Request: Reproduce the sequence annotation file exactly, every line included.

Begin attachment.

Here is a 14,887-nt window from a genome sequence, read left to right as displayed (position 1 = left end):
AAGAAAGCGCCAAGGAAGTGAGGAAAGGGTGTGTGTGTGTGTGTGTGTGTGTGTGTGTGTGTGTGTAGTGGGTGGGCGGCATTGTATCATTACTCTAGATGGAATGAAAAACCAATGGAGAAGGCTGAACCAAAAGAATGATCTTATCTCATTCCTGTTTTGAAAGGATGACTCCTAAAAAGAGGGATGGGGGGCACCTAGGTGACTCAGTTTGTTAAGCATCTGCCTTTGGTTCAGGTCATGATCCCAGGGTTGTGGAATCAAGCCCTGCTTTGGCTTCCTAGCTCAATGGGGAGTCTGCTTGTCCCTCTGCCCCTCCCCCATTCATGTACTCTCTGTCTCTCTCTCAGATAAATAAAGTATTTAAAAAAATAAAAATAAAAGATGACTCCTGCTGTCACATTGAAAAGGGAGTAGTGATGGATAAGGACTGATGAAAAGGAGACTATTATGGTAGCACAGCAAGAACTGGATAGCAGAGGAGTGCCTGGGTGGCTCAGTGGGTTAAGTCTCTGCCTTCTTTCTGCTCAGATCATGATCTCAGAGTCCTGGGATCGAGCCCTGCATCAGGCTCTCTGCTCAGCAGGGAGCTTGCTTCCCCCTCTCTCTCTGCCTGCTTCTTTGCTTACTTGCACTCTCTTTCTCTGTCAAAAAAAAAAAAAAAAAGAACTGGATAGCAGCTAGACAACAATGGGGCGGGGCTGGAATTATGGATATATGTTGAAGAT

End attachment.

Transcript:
Here is a 14,887-nt window from a genome sequence, read left to right as displayed (position 1 = left end):
AAGAAAGCGCCAAGGAAGTGAGGAAAGGGTGTGTGTGTGTGTGTGTGTGTGTGTGTGTGTGTGTGTAGTGGGTGGGCGGCATTGTATCATTACTCTAGATGGAATGAAAAACCAATGGAGAAGGCTGAACCAAAAGAATGATCTTATCTCATTCCTGTTTTGAAAGGATGACTCCTAAAAAGAGGGATGGGGGGCACCTAGGTGACTCAGTTTGTTAAGCATCTGCCTTTGGTTCAGGTCATGATCCCAGGGTTGTGGAATCAAGCCCTGCTTTGGCTTCCTAGCTCAATGGGGAGTCTGCTTGTCCCTCTGCCCCTCCCCCATTCATGTACTCTCTGTCTCTCTCTCAGATAAATAAAGTATTTAAAAAAATAAAAATAAAAGATGACTCCTGCTGTCACATTGAAAAGGGAGTAGTGATGGATAAGGACTGATGAAAAGGAGACTATTATGGTAGCACAGCAAGAACTGGATAGCAGAGGAGTGCCTGGGTGGCTCAGTGGGTTAAGTCTCTGCCTTCTTTCTGCTCAGATCATGATCTCAGAGTCCTGGGATCGAGCCCTGCATCAGGCTCTCTGCTCAGCAGGGAGCTTGCTTCCCCCTCTCTCTCTGCCTGCTTCTTTGCTTACTTGCACTCTCTTTCTCTGTCAAAAAAAAAAAAAAAAAGAACTGGATAGCAGCTAGACAACAATGGGGCGGGGCTGGAATTATGGATATATGTTGAAGAT